As all industrial and service organizations know, setting up an asset or piece of vital equipment is only half the job. The other half consists in performing maintenance tasks on any critical asset to prevent asset or equipment failures. Therefore, to ensure employee and environmental safety and for continued operational efficiency, companies must implement maintenance programs to extend asset life span, ensure equipment availability, and prevent possible failures.
This is where reliability centered maintenance (RCM) comes into play. First used in the aviation industry, where the potential of equipment failure is frequent, RCM has subsequently spread to other sectors where equipment and asset management are critical dimensions of company operations. However, what, exactly, is meant by RCM? Before discussing how your company can introduce reliability centered maintenance, let’s first discuss what we mean by RCM and how it differs from other maintenance strategies (such as risk centered maintenance).
What is Reliability Centered Maintenance (RCM)?
RCM originated in the aviation industry before proliferating to other industries. It is now considered a ‘corporate level maintenance strategy’ – meaning that the strategy is applied to all company levels by the company leadership. The most essential aspect of RCM is to understand that it is a continuous process undertaken by the company to ensure continued asset reliability.
And what exactly happens during the RCM process? Simply put, RCM processes, as we shall see shortly, are concerned with matching assets/equipment with the appropriate and most cost-effective maintenance strategy. Of course, companies are not restricted by selecting just one maintenance strategy for all their assets. Instead, companies have a choice between different maintenance tasks and strategies – such as preventive maintenance, predictive maintenance tasks, condition monitoring, and so-called ‘run-to-failure’ strategies (the last being an example of reactive maintenance). The central mission of RCM is to match these strategies with assets to prevent equipment failures and extend asset lifespan.
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Difference Between Risk Centered Maintenance and Reliability Centered Maintenance (RCM)
Now that we understand RCM, we can briefly discuss the differences between it and risk centered maintenance. While reliability centered maintenance (and subsequent RCM program) is concerned with pairing assets with the best maintenance strategy, risk centered maintenance is the process of deciding how a company uses its limited and available resources for its maintenance programs.
Risk centered maintenance begins with the following assumptions: there are always more maintenance tasks than workers, and, no matter how generous the maintenance budget is, the demand for budgetary resources among the maintenance team will always exceed the available supply of resources. Thus, risk centered maintenance must select which assets and equipment should be prioritized by a company. Then, with the criticality of each asset established, spare parts, time, and resources are designated for these assets.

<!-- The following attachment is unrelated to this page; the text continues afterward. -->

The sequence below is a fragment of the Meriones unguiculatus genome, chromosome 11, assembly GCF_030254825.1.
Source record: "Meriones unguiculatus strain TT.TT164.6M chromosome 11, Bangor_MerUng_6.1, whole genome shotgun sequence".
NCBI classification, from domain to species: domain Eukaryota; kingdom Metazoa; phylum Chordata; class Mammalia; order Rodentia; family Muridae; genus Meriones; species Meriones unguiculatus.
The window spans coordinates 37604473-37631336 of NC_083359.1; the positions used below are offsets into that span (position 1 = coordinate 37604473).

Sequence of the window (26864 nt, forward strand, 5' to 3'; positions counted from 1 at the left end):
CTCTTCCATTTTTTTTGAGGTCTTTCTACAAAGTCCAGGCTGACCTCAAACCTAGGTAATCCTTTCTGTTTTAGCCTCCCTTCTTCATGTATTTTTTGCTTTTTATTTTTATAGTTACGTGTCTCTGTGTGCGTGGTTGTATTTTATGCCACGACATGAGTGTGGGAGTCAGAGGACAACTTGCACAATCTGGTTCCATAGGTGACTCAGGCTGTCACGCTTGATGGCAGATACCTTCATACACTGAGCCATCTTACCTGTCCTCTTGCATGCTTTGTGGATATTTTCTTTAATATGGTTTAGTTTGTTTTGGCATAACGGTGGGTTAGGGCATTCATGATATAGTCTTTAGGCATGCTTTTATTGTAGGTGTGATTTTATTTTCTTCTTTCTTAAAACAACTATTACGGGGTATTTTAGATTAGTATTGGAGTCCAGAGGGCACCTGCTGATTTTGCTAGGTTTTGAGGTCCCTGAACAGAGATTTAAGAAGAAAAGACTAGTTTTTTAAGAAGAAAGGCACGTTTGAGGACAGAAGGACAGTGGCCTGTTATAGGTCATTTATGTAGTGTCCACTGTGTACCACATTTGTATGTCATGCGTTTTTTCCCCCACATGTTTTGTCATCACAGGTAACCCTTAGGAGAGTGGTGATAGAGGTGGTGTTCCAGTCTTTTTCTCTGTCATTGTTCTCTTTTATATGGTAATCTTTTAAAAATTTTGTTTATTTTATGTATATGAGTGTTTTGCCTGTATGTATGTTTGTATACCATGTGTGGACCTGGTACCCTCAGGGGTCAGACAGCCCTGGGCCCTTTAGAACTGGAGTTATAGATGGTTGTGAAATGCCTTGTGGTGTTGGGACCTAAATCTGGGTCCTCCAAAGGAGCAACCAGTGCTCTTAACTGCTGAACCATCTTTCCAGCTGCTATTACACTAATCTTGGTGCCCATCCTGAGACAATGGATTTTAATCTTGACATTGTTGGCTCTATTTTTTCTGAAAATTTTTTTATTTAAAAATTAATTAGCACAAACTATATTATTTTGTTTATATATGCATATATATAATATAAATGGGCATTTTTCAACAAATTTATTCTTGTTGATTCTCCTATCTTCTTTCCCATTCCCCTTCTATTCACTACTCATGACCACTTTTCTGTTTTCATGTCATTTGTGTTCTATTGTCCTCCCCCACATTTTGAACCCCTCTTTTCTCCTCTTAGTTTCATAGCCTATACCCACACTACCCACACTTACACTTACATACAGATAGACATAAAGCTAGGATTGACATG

The Three Phases of Reliability Centered Maintenance
Now that we have established what is meant by RCM, we can discuss how your company can establish an RCM program.
Phase 1 – Make a Decision
In phase 1, your company needs to outline how the RCM system functions using an RCM analysis. In other words, businesses need to ‘map out’ how each asset operates – including both the inputs and outputs of the asset. This is because companies need to understand every possible reason why failure occurs in assets and equipment. Moreover, companies should primarily ask themselves how the particular asset performs and its associated performance standards. Answering this question provides a good platform for the standard to which a business should maintain its assets.
It is usually a good idea to begin mapping the systems for assets prone to breaking down regularly or critical assets for company operations. In other words, these assets’ breakdown or complete failure causes high safety concerns or will dramatically affect company operations.
Phase 2 – Perform Analysis
In the analysis phase, businesses should first identify functional failures of assets and equipment. A functional failure (or even total functional failure) is the reason why an asset cannot perform its required functions. For example, functional failures can occur due to machine overuse/fatigue, human error, corrosion, or failure somewhere else in the system. A different way of framing this involves identifying failure modes for your assets. Again, critical failure modes are simply the reason why an asset is not performing efficiently. Following this, companies can conduct a deep analysis of the root causes of asset failure (this is explained in more detail below).
Finally, companies should identify what happens when a failure occurs. In other words, what are the safety, environmental, and operational consequences following equipment failure. Thus, during this period, the central question organizations should ask is, ‘why does each failure matter?’ The answers to these questions determine the criticality of failure modes and enable companies to rank consequences of asset failure.
Phase 3 – Take Action
Finally, with each failure mode identified and the root causes established, your company can decide the suitable preventive task and maintenance program for each asset. Once the appropriate maintenance tasks begin, your company should monitor the results of the RCM program. Essentially, these results are the foundation for any future RCM analysis. Of course, any maintenance program can only be improved by companies when they collect feedback on existing programs.